one event where I’ve used different things

and they’ve got the same number.

And I store them in it.

I store by event, by date and event.

So I might have two different cameras

with the same file names in one folder.

So I always rename using name and I find it really useful.

  • Yeah, I totally agree.

There’s nothing worse than I’ve done it myself.

I’ve loaded uploaded films and not watched what I was doing

and just said, yes, replace.

And all of a sudden I’ve lost all the previous photographs

I’ve taken.

Luckily I have a backup so I could call them back,

but it’s not something you want to be doing.

So yeah, I’ll have a look at that.

That sounds quite good.

  • Does the program let you add tags and things

that are available in other pieces of software?

  • To be honest, I haven’t really explored it very much.

It does what I want to do,

which is it just renames the file.

It doesn’t affect anything else.

Now clearly you can look in the metadata

and I can tell you which from that,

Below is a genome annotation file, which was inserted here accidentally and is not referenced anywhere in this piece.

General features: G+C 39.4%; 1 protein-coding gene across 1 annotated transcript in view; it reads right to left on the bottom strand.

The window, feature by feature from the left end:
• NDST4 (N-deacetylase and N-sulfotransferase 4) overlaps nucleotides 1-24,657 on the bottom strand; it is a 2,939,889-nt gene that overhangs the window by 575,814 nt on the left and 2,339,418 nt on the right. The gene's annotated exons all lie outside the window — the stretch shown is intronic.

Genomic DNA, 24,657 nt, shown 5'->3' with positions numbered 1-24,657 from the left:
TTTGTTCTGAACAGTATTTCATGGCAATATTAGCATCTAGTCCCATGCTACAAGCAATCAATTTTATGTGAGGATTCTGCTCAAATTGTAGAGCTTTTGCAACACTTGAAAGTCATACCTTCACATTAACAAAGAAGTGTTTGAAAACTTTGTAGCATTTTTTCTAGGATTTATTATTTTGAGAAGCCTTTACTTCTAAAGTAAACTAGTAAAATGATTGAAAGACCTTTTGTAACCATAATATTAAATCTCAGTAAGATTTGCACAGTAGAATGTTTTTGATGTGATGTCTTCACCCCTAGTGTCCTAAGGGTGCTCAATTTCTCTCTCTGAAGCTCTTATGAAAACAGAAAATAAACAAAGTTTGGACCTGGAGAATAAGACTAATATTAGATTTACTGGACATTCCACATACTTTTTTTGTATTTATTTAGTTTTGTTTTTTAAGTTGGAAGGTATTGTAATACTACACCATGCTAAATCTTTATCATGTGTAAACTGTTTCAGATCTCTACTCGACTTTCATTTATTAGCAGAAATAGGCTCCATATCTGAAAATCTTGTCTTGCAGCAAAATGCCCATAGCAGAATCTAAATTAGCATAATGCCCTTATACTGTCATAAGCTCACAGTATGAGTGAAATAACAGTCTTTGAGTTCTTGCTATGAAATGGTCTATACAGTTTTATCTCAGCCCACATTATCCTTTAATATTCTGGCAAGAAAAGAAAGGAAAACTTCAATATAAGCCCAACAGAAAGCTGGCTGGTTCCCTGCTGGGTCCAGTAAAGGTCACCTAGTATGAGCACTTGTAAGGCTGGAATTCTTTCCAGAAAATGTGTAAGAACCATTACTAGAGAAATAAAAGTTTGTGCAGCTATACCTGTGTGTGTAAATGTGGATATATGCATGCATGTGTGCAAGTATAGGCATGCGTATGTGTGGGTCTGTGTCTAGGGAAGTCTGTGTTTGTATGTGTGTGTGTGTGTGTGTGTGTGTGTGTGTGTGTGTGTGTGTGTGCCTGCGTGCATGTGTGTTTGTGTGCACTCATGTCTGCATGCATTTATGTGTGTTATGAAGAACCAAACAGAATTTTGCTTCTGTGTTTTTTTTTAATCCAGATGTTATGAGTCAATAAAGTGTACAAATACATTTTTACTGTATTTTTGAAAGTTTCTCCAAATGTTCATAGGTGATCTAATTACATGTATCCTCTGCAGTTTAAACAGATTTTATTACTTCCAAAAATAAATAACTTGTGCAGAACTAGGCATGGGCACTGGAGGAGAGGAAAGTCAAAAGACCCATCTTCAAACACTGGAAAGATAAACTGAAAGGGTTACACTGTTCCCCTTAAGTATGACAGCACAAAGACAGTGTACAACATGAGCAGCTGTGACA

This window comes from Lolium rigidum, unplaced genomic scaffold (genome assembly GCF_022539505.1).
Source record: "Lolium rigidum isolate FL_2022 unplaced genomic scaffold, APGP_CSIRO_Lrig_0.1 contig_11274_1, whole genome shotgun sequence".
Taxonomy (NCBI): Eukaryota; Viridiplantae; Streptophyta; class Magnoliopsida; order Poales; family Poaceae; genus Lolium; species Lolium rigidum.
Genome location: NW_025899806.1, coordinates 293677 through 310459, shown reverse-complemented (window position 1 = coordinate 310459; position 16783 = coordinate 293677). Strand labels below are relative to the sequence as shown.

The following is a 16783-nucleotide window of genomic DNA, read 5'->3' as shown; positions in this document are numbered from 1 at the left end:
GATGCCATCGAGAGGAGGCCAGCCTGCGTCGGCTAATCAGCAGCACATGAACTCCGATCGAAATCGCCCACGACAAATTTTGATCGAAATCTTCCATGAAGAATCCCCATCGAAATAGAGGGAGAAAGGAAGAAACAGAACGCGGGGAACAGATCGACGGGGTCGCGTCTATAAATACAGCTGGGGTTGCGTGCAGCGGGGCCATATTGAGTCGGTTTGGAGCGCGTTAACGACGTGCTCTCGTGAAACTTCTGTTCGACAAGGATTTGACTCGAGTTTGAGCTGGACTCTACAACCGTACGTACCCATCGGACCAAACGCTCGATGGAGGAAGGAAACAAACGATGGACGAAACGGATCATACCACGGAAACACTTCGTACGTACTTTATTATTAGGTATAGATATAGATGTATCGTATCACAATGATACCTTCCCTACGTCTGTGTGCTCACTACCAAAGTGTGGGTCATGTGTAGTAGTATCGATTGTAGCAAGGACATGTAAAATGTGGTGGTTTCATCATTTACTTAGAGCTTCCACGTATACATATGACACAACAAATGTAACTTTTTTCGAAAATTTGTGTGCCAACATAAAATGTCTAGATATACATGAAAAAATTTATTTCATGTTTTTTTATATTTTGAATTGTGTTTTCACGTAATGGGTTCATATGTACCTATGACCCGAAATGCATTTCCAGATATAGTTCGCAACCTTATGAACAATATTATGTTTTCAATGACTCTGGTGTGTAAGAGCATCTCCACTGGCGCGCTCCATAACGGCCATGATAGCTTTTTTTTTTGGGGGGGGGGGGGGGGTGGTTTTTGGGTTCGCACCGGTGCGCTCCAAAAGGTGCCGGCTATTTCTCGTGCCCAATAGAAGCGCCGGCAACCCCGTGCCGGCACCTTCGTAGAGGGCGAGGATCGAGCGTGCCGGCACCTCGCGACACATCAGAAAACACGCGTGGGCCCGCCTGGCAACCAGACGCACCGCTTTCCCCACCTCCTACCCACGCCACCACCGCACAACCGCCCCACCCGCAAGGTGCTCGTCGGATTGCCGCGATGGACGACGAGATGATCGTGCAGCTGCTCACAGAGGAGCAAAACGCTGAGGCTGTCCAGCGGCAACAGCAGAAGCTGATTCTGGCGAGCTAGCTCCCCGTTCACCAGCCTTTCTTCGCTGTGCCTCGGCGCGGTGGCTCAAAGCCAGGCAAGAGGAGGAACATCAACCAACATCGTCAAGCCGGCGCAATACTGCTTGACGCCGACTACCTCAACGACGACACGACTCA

but I also find it useful that I know which one it’s from.

So I just use it for renaming.

I think it was about 15 quid, so it’s not a big deal.

It’s a, for me, it’s a one-trick pony

that renames my files.

I think it can do more.

  • Well, that’s all we have time for this week.

Let’s say thank you to the panel.

So first up, we’ll say thank you very much to Martin.

I know he’s a very busy man.

  • Thank you very much, Craig.

I’ve enjoyed it as ever.

See you on the next one.

  • And Alistair, thank you very much yet again

for all your technical advice.

  • Well, thanks everyone.

It’s always great meeting up and talking about this.

  • And thank you to Tina.

I’m now gonna go away

and start renaming every possible file I can on my computer.

Thanks to that piece of advice.

  • Good luck.

It was great to talk to them.

I’m a little bit concerned that Alastair may not file his pictures by month and by event.

That’s going to make me worried for ages, not that I’m looking triumphant.

Brilliant. Until next time, thank you.

Coming up next week, we have our season of holiday specials, where we’ll be talking to

iPhone accessory CEO, discussing all things Apple with fellow Mac user group Chairman Graham

from the XMAP group over in the Exeter area.

Join us next Monday for much, much more

of The Brew and Bite Show.

For now, thank you and goodbye.